If not for the FDA, wouldn’t risks from drugs produced by Big pharma be even worse? You truly think that no regulation is better? That’s like throwing the baby out with the bathwater.
              For example, would Big pharma industry self-regulation be acceptable to you? I doubt it. So why should stem cell clinic self-regulation be acceptable?
              And, yes, for any given drug having it be FDA-approved makes it more likely to be safe and effective. It’s not an iron clad guarantee, but it’s got to be better than unregulated medical anarchy.

              1. I don’t consider my own stem cells a drug. I believe the FDA is crossing the line trying to impose more regulations on what should be considered a medical procedure. I don’t care to get on the merry-go-round with that discussion however. Again, please let your readers know which clinics you believe are not “dubious”. You would be doing patients a great service.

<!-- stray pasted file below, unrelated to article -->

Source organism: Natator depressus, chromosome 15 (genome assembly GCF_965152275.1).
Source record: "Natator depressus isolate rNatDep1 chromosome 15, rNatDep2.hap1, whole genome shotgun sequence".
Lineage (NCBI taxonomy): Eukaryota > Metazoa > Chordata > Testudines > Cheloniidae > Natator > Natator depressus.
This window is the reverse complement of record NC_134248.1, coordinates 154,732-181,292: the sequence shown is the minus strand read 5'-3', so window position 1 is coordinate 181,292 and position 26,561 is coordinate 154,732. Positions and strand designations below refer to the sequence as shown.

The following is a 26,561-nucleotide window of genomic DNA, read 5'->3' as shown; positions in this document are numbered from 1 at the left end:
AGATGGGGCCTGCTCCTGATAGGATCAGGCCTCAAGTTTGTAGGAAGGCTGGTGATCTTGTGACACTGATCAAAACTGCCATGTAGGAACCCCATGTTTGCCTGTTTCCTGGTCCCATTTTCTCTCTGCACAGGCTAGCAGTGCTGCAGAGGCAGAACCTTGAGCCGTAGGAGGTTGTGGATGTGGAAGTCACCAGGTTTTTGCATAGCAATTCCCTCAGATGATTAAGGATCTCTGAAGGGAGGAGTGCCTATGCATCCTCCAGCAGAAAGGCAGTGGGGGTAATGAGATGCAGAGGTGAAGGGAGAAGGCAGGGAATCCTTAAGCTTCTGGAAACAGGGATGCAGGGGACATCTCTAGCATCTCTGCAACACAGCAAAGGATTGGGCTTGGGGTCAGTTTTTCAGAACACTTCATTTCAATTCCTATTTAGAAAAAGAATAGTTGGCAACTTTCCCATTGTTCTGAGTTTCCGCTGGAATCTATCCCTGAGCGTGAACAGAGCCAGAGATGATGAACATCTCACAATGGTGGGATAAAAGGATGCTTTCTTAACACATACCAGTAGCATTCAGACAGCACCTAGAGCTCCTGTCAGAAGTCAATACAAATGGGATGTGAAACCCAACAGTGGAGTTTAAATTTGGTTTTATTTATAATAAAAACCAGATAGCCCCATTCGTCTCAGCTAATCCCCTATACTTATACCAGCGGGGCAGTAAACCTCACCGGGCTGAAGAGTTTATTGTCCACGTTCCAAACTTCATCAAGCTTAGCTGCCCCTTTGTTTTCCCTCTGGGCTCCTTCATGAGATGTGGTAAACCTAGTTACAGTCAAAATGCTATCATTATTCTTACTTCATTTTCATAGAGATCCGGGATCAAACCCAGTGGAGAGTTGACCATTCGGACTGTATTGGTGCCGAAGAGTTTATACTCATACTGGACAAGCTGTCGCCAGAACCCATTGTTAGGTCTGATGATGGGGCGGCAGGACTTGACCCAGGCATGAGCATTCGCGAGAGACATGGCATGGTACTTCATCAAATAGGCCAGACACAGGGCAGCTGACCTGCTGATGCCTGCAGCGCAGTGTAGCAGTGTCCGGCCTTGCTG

2. If you look past the secondary source (the article written by the “investigative reporter”), the mentioned page on the FDA website is a single page on adverse drug reactions (ADRs) that is part of an overall learning module on drug interactions and labeling. It cites two studies, one (Lazarou et al., JAMA) that was a meta-analysis of 39 prospective studies over 32 years in hospitals and one (Gurwitz et al., Am J Med) that was a study of adverse drug events in 18 nursing homes. The first study found that fatal adverse drug reactions occurred in 0.32% of hospitalized patients and thus estimated that 106,000 deaths in hospitals in 1994 resulted from adverse drug reactions among approximately 33,100,000 hospitalized patients. Of note, they conclude that “It has been shown that careful drug monitoring in hospitals leads to a reduction of many of these ADRs, suggesting that some type A and type B ADRs may be due to inadequate monitoring of therapies and doses.” They also note that “While recognizing the benefits of drug therapy, we chose not to compare benefits of drugs to the side effects of drugs.” The other study found that over a 1-year period in nursing homes, 1 fatality occurred among 28,839 residents. It is quite a leap to go from the data from these two studies to saying that drugs approved by the FDA are unsafe and that the FDA is killing patients. At most, one could say that adverse drug reactions are problematic, which is exactly what these studies and the FDA web page actually say. Beyond that I still submit that risks associated with a carefully studied treatment that had to go through an evaluation process are bound to be lower than the risks associated with an unregulated treatment that did not have to be evaluated.